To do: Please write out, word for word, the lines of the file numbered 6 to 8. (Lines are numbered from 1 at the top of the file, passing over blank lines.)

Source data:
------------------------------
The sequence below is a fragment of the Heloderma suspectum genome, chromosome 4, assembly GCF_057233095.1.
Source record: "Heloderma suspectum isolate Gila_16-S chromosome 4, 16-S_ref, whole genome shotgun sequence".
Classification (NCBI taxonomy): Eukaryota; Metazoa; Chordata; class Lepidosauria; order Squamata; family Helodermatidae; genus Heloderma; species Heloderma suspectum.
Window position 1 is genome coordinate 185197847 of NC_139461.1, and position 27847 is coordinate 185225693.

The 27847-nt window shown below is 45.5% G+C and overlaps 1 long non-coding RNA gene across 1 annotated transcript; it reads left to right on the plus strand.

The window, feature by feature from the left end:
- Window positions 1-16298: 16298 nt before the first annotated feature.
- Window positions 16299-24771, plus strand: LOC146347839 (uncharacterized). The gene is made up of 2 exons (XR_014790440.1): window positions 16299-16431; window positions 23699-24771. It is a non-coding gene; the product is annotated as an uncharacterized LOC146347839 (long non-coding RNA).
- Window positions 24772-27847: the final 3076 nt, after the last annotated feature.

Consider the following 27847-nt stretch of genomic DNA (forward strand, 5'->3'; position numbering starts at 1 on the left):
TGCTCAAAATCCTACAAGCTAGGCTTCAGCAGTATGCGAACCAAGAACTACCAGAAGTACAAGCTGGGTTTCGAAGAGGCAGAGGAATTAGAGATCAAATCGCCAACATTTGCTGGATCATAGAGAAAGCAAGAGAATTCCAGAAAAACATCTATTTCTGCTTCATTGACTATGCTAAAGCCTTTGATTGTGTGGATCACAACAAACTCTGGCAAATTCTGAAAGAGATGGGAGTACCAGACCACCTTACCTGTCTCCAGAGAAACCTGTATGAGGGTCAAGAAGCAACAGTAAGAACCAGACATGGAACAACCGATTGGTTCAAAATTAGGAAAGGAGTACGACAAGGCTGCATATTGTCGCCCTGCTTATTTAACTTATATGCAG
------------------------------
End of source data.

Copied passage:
The window, feature by feature from the left end:
- Window positions 1-16298: 16298 nt before the first annotated feature.
- Window positions 16299-24771, plus strand: LOC146347839 (uncharacterized). The gene is made up of 2 exons (XR_014790440.1): window positions 16299-16431; window positions 23699-24771. It is a non-coding gene; the product is annotated as an uncharacterized LOC146347839 (long non-coding RNA).